Revelation 21-22: The Earth Becomes a Celestial World

New Testament: Student Study guide, (2003), 177–178

In these final two chapters of the book of Revelation we read what John saw concerning the future of the earth after the Millennium, when it will become a celestial world for those who live on it. He also left us his testimony that the things he saw are true. As you read what John wrote about the celestial kingdom and how wonderful it would be to dwell there, think about what is required to live there. Would obtaining such a glory be worth meeting those requirements?President Brigham Young gave us a way to think about what is written in Revelation 21–22 when he said, “We talk about our trials and troubles here in this life: but suppose that you could see yourselves thousands and millions of years after you have proved faithful to your religion during the few short years in this time, and have obtained eternal salvation and a crown of glory in the presence of God; then look back upon your lives here, and see the losses, crosses, and disappointments, the sorrows …, you would be constrained to exclaim, ‘But what of all that? Those things were but for a moment, and we are now here. We have been faithful during a few moments in our mortality, and now we enjoy eternal life and glory, with power to progress in all the boundless knowledge and through the countless stages of progression, enjoying the smiles and approbation [favor] of our Father and God, and of Jesus Christ’” (in Journal of Discourses, 7:275).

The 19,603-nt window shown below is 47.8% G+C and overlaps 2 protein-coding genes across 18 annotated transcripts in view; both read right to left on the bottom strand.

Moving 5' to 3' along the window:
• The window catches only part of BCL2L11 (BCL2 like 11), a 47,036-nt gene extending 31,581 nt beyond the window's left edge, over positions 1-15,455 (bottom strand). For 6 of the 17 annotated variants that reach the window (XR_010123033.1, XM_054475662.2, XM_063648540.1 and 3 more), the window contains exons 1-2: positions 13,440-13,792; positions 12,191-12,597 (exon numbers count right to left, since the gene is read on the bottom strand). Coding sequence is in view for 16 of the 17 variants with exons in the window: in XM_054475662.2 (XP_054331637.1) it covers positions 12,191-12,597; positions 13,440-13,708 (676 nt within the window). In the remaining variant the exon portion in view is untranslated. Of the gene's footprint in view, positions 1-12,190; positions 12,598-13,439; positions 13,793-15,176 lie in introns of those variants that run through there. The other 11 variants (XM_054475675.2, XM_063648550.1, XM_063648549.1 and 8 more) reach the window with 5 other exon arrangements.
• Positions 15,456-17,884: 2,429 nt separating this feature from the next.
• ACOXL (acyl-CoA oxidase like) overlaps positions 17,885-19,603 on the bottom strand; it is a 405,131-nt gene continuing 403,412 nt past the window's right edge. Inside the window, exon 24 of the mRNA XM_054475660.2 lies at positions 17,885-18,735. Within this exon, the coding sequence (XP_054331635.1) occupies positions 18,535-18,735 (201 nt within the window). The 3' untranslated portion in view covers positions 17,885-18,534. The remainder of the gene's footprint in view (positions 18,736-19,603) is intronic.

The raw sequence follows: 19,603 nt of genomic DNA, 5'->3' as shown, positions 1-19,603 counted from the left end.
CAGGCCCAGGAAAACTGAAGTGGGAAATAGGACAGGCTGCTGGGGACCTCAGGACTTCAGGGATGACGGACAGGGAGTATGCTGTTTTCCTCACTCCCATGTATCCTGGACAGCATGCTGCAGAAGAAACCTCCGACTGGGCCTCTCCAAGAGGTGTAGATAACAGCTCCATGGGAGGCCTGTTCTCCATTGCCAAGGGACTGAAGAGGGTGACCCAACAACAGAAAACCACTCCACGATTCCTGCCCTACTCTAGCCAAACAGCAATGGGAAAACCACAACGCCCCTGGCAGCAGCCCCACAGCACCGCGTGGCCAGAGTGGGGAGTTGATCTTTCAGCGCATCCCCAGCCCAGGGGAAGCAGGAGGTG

Understanding the Scriptures

Revelation 21

Adorned (v. 2)Made beautiful, dressed up 
Tabernacle (v. 3)Dwelling place 
Foursquare (v. 16)In the shape of a square 
Defileth (v. 27)To make unclean or unholy 

Revelation 21:2—New Jerusalem

The New Jerusalem spoken of in Revelation 21 is not the same city that is to be built on the American continent as part of the last days and the Second Coming of Jesus Christ (see Articles of Faith 1:10). It refers to the celestial kingdom.

Revelation 21:11–25—The Description of the City of God

If you took the time to figure out the measurements John gave of the city of God, you would understand that he was describing a city whose size was larger than anything man had ever created. Furthermore, the description of precious metals and stones communicates a beauty beyond description. But the most glorious part is the very presence of God, which eliminates the need for a temple or even for light (see vv. 22–23).

Revelation 22

Curse (v. 3)Refers to the effects of the Fall of Adam and Eve 
Without (v. 15)Outside 
Root and the offspring of David (v. 16)A descendant of David and rightful king of Israel; Jesus Christ 
Plagues (v. 18)Curses, calamities 

Revelation 22:2, 14—The Tree of Life

After the Fall of Adam and Eve, the way to the tree of life was closed so that they would have a time to repent, be tested, and in all ways prepare themselves to partake of this great blessing (see Alma 12:22–26; 42:2–5; Moses 4:31). John saw that the fruit of the tree of life was available to all in the celestial world. Having the tree of life available shows that all of the effects of the Fall have been overcome in this place.